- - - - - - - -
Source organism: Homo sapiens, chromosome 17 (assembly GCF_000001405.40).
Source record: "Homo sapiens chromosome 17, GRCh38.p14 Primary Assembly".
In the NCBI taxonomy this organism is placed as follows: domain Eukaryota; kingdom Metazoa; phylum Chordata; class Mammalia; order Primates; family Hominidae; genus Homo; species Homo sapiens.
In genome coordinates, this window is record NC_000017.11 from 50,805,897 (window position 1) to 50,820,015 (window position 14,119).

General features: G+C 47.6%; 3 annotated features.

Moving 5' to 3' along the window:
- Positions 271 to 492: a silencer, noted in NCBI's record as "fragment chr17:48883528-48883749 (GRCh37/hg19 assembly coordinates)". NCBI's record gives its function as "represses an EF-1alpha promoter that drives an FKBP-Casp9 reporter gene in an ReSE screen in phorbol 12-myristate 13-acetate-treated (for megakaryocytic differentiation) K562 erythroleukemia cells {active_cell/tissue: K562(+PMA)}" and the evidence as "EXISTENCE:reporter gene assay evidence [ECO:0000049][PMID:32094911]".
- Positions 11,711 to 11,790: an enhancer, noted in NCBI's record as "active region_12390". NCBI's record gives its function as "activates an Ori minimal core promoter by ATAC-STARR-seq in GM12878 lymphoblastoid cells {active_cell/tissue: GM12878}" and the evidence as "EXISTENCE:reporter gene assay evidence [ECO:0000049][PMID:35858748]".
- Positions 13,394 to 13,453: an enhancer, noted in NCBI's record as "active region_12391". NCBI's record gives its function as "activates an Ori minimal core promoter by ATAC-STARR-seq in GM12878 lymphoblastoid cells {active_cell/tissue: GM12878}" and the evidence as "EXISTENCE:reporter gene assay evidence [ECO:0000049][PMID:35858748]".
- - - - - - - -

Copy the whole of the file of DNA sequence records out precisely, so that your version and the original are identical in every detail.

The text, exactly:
Source organism: Homo sapiens, chromosome 17 (assembly GCF_000001405.40).
Source record: "Homo sapiens chromosome 17, GRCh38.p14 Primary Assembly".
In the NCBI taxonomy this organism is placed as follows: domain Eukaryota; kingdom Metazoa; phylum Chordata; class Mammalia; order Primates; family Hominidae; genus Homo; species Homo sapiens.
In genome coordinates, this window is record NC_000017.11 from 50,805,897 (window position 1) to 50,820,015 (window position 14,119).

General features: G+C 47.6%; 3 annotated features.

Moving 5' to 3' along the window:
- Positions 271 to 492: a silencer, noted in NCBI's record as "fragment chr17:48883528-48883749 (GRCh37/hg19 assembly coordinates)". NCBI's record gives its function as "represses an EF-1alpha promoter that drives an FKBP-Casp9 reporter gene in an ReSE screen in phorbol 12-myristate 13-acetate-treated (for megakaryocytic differentiation) K562 erythroleukemia cells {active_cell/tissue: K562(+PMA)}" and the evidence as "EXISTENCE:reporter gene assay evidence [ECO:0000049][PMID:32094911]".
- Positions 11,711 to 11,790: an enhancer, noted in NCBI's record as "active region_12390". NCBI's record gives its function as "activates an Ori minimal core promoter by ATAC-STARR-seq in GM12878 lymphoblastoid cells {active_cell/tissue: GM12878}" and the evidence as "EXISTENCE:reporter gene assay evidence [ECO:0000049][PMID:35858748]".
- Positions 13,394 to 13,453: an enhancer, noted in NCBI's record as "active region_12391". NCBI's record gives its function as "activates an Ori minimal core promoter by ATAC-STARR-seq in GM12878 lymphoblastoid cells {active_cell/tissue: GM12878}" and the evidence as "EXISTENCE:reporter gene assay evidence [ECO:0000049][PMID:35858748]".